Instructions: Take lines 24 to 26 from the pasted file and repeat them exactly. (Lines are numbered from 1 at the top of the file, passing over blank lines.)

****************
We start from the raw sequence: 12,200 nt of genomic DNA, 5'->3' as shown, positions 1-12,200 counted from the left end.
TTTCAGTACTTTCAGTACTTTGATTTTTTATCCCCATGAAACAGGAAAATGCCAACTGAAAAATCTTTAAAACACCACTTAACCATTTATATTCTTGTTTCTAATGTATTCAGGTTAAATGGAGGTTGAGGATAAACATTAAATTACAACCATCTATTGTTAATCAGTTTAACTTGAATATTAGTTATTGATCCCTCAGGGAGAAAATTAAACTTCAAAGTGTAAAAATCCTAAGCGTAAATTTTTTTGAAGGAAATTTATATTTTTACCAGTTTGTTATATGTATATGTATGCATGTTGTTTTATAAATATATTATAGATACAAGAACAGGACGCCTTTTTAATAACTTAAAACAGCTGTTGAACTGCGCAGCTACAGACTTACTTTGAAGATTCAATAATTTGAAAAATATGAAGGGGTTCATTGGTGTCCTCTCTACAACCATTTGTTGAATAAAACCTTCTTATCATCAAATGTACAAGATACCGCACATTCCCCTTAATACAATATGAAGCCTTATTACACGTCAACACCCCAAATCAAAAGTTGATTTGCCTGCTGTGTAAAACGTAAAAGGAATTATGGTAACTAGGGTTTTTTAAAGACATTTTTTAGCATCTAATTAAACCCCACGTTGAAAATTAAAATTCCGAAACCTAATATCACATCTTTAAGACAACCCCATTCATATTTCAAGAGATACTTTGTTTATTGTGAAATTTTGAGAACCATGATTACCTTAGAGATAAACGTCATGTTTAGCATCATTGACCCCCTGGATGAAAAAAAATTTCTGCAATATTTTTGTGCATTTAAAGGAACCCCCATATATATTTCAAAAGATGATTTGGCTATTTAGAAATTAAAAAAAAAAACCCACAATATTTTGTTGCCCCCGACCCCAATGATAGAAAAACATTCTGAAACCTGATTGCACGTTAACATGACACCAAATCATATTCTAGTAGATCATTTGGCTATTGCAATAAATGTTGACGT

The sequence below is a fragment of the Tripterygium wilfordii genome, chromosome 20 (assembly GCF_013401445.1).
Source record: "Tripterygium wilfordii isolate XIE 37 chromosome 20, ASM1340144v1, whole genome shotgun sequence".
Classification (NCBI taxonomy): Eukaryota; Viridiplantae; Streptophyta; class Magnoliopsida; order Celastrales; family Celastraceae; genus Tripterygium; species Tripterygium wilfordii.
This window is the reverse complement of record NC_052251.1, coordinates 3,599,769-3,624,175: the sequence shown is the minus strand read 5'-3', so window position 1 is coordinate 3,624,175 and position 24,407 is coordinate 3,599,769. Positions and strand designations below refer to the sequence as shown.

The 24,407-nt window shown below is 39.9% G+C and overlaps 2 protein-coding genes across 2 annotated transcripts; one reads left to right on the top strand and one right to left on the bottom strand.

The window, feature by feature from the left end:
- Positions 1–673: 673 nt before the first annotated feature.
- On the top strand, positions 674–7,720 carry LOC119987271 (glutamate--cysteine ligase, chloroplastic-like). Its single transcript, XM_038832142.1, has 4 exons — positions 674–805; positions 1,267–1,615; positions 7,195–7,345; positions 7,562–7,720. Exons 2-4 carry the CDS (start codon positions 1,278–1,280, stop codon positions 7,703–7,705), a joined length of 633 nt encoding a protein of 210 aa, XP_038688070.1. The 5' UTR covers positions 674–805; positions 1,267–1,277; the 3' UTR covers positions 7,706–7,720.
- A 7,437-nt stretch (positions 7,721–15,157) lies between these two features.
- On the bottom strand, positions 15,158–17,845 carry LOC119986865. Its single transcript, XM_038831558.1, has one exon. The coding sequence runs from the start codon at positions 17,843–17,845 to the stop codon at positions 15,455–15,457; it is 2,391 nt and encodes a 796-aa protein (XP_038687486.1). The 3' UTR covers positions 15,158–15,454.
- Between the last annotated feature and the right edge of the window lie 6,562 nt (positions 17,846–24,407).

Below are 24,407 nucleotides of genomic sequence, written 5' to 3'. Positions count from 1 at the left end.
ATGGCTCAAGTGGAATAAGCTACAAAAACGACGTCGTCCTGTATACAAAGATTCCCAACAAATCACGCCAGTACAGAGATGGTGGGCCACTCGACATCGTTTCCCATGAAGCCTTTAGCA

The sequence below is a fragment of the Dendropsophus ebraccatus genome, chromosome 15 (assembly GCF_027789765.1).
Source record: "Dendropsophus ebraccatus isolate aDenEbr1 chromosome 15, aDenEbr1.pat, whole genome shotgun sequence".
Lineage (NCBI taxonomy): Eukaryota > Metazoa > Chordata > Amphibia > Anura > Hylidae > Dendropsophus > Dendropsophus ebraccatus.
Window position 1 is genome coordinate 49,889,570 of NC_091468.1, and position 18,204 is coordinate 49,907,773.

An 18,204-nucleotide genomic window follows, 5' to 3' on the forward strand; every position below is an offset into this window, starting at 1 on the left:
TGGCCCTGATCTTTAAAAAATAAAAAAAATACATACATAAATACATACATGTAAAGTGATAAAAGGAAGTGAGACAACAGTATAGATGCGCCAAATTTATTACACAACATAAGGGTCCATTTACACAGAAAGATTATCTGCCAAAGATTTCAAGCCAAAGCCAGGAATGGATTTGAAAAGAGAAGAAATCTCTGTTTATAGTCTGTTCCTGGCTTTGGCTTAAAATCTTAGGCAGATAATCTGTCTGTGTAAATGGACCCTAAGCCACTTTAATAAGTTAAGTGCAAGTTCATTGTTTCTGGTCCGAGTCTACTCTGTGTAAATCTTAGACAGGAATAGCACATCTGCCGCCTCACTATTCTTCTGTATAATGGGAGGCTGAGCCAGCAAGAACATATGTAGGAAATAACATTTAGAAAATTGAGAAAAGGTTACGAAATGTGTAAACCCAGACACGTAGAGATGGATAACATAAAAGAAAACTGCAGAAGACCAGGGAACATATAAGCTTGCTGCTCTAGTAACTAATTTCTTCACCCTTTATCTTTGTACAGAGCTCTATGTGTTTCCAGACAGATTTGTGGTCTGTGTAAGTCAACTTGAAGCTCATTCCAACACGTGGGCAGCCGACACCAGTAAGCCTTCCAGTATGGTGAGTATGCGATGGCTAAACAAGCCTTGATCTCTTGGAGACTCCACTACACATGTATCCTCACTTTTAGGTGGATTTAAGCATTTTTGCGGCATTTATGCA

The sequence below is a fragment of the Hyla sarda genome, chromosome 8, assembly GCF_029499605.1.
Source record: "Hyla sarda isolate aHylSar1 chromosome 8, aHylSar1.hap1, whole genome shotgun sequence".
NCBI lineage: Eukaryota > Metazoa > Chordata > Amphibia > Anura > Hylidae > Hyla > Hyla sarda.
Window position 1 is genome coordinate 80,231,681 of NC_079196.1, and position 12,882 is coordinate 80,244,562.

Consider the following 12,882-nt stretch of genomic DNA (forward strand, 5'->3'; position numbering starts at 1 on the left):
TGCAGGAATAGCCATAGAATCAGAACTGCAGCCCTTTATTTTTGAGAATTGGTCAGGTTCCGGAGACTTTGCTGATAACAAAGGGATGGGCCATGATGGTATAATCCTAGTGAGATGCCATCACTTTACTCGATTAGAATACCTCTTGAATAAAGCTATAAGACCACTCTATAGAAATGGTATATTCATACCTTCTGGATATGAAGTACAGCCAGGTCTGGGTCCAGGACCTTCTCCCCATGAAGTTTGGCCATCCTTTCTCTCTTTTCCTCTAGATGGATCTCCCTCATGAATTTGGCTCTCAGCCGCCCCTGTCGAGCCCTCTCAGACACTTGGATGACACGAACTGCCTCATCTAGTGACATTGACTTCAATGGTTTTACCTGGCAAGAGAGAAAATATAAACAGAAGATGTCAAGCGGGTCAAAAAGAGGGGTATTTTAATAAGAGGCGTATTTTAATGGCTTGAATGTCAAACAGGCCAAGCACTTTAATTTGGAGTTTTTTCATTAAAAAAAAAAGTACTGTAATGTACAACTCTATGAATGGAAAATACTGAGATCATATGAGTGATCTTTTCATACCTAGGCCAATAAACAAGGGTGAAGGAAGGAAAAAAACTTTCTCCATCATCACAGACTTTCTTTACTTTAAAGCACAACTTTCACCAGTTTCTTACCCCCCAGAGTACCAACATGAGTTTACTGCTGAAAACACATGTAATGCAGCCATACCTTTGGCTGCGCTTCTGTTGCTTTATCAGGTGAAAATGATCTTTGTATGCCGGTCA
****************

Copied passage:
NCBI lineage: Eukaryota > Metazoa > Chordata > Amphibia > Anura > Hylidae > Hyla > Hyla sarda.
Window position 1 is genome coordinate 80,231,681 of NC_079196.1, and position 12,882 is coordinate 80,244,562.

Consider the following 12,882-nt stretch of genomic DNA (forward strand, 5'->3'; position numbering starts at 1 on the left):